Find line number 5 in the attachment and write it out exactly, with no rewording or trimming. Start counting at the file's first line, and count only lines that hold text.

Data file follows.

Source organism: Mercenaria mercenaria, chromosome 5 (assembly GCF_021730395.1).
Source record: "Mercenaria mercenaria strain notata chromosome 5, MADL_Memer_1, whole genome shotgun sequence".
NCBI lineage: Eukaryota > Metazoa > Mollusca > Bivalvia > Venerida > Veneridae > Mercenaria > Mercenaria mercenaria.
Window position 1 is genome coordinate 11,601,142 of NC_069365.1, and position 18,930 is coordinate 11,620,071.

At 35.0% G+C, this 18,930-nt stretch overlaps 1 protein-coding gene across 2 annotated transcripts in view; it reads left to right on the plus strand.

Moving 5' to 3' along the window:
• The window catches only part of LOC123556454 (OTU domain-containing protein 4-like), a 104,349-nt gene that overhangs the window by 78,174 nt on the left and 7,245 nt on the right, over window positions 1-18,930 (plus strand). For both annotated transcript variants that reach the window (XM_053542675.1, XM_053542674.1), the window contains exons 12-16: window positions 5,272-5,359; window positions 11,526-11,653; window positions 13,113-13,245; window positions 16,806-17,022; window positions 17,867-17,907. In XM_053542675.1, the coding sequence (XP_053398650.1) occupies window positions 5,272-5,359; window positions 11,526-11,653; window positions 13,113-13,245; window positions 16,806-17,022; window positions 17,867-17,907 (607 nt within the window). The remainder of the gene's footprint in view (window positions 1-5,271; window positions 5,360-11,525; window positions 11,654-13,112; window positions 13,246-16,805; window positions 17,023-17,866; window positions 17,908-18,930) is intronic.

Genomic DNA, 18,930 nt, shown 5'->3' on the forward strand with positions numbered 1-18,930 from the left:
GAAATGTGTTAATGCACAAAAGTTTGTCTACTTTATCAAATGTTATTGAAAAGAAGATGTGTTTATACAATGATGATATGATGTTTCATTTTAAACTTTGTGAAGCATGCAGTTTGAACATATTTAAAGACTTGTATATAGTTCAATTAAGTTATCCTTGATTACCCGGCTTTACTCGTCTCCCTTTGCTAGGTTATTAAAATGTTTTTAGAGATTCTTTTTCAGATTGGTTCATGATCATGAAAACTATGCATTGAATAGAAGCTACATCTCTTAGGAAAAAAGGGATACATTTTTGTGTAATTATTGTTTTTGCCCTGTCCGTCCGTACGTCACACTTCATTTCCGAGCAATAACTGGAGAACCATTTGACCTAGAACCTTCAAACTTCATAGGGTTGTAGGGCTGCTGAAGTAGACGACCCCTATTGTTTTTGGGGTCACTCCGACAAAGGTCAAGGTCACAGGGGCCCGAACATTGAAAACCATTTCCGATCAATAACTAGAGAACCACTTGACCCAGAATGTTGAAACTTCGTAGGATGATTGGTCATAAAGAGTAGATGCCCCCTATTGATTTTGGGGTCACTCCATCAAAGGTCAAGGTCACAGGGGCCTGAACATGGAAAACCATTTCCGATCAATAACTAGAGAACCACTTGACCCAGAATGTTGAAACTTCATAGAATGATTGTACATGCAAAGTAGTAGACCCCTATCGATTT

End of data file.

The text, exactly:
At 35.0% G+C, this 18,930-nt stretch overlaps 1 protein-coding gene across 2 annotated transcripts in view; it reads left to right on the plus strand.